Left: In Berlin, Federal Environmental Minister Sigmar Gabriel and Martin Winterkorn present a concept for the future of mobility: the Golf twinDRIVE. The plug-in hybrid will be put to the test in real-life conditions starting in 2010.
END OF JUNE 2008 Camera teams and photographers are crowded into the Volkswagen’s Group representative office in Berlin. The reason? The future of the automobile is hitting the streets: Federal Environment Minister Sigmar Gabriel and Martin Winterkorn are presenting the Golf twinDRIVE. In the city, the car runs on electricity from the grid, producing zero emissions, while for longer journeys it uses a fuel-efficient combustion engine. The Golf twinDRIVE is part of a trial fleet being used by Volkswagen and the federal government to test the concept of electromobility; a total of seven companies and research institutes are involved in the project. “To achieve environmentally friendly mobility we must become less dependent on oil”, warns Winterkorn, recalling that more than 100 Group models already today emit less than 140 grams of CO2 per kilometer. The future belongs to vehicles such as the new Golf BlueMotion, with CO2 emissions of 99 grams, and the forthcoming Polo BlueMotion with a mere 87 grams of CO2 per kilometer.
AUGUST 2008 The Olympic Games are being held in China, and Volkswagen is in the thick of the action. Winterkorn visits a number of events and is impressed by “people’s unbelievable enthusiasm and the strength of the Olympic ideal”. Above all, though, he’s flying the flag for the Group, at interviews and in countless discussions with politicians and business partners. The Group’s presence is also clearly visible: it is making 5,000 vehicles available to serve athletes and the media, and it is presenting its brands and its vision of sustainable mobility to ten thousands of visitors in and around its pavilion on the Olympic site. “We have pulled out all the stops for the Olympic Games in Beijing”, says Winterkorn. “This is a sensible investment in the future at the world’s largest sporting event, which is seeing an unparalleled media presence.” China was one of the Volkswagen Group’s largest markets in 2008, with more than one million vehicles sold.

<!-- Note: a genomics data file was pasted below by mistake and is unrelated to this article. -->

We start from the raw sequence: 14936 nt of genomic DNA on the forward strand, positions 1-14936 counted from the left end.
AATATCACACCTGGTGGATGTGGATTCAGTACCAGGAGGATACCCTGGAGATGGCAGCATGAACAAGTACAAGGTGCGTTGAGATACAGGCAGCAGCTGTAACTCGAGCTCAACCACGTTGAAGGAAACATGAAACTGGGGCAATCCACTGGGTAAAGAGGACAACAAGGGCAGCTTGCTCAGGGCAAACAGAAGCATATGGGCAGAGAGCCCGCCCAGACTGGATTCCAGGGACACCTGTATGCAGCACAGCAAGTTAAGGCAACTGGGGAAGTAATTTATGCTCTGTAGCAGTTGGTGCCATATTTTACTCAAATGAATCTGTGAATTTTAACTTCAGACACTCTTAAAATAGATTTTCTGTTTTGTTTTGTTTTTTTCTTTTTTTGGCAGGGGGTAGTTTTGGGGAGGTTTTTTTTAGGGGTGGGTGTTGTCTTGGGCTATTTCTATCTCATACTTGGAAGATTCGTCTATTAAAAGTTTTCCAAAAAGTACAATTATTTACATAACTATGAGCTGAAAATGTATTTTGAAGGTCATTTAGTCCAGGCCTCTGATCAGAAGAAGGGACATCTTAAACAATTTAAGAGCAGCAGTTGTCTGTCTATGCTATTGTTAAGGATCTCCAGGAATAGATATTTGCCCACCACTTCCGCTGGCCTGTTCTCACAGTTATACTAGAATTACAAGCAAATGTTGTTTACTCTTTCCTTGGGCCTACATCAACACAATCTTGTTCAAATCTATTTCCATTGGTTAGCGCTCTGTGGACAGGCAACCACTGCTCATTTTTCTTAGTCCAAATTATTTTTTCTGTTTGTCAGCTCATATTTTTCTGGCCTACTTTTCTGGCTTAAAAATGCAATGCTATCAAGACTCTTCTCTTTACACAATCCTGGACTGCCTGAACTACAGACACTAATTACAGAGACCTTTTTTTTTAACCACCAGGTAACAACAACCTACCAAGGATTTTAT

NOVEMBER 2008 Swabian-born Martin Winterkorn generally takes a down-to-earth, rational approach – he’s a man who admires scientists such as Isaac Newton or James Watt. But he can also be emotional – where soccer or cars are concerned, for example, or on a day such as November 6 in Berlin, when the Volkswagen Group is awarded four “Golden Steering Wheel” prizes for the best new vehicles in 2008 at the automotive industry summit. “I am extremely proud of what we have achieved with our team”, says Winterkorn, adding that “today, we have the youngest, most environmentally friendly and most attractive range of models in the Group’s history.” The proof of this assertion can be seen on the podium: four out of the five award winners are produced by the Volkswagen Group – the SEAT Ibiza, the Škoda Superb, the Audi Q5 and the new Golf, the winner in the compact class. For Winterkorn, whose first car was a 1962 VW Beetle, the Golf VI is, quite simply, “the hero”. “The new Golf is more comfortable, safer, more fuel-efficient, more environmentally friendly, more attractive to look at, quieter – it’s simply better”, he says. “Customers get more for their money. And, what’s more, the car is ideally suited to the current market situation: in a crisis like this, customers want enduring value.”
Left: The Audi Q5 is presented with the “2008 Golden Steering Wheel”. Rupert Stadler (left), Chairman of the Board of Management of AUDI AG, accepts the award. All in all, the Volkswagen Group won four golds.
DECEMBER 2008 Which brings us back to the crisis. It’s not just Winterkorn who mentions it during the award ceremony – it’s also discussed in the round table featuring the CEOs of the major German automakers that follows the prizegiving. And again a few weeks later during Volkswagen’s management meeting at Dresden’s trade fair. In an interview shortly before the end of the year, Martin Winterkorn underscores that the Group is in a strong position and that the Board of Management has long since started focusing on the longer term: his response to the question whether the production plant planned for the USA is now on ice is clear: “Of course we’re going ahead with it. People in the United States will still need cars. And Volkswagen is aiming for profitable growth in North America. This is why our strategy of investing in our future is the right one. We want to be in a strong position when the recession comes to an end.”
SPRING 2009 That explains why there has been an important date in Martin Winterkorn’s diary for some time now: in spring he will visit Chattanooga, Tennessee, to attend the stone-laying ceremony for the new Volkswagen plant. The goal: to be “up there with the leaders” in the United States, the land of the automobile, in the foreseeable future as well.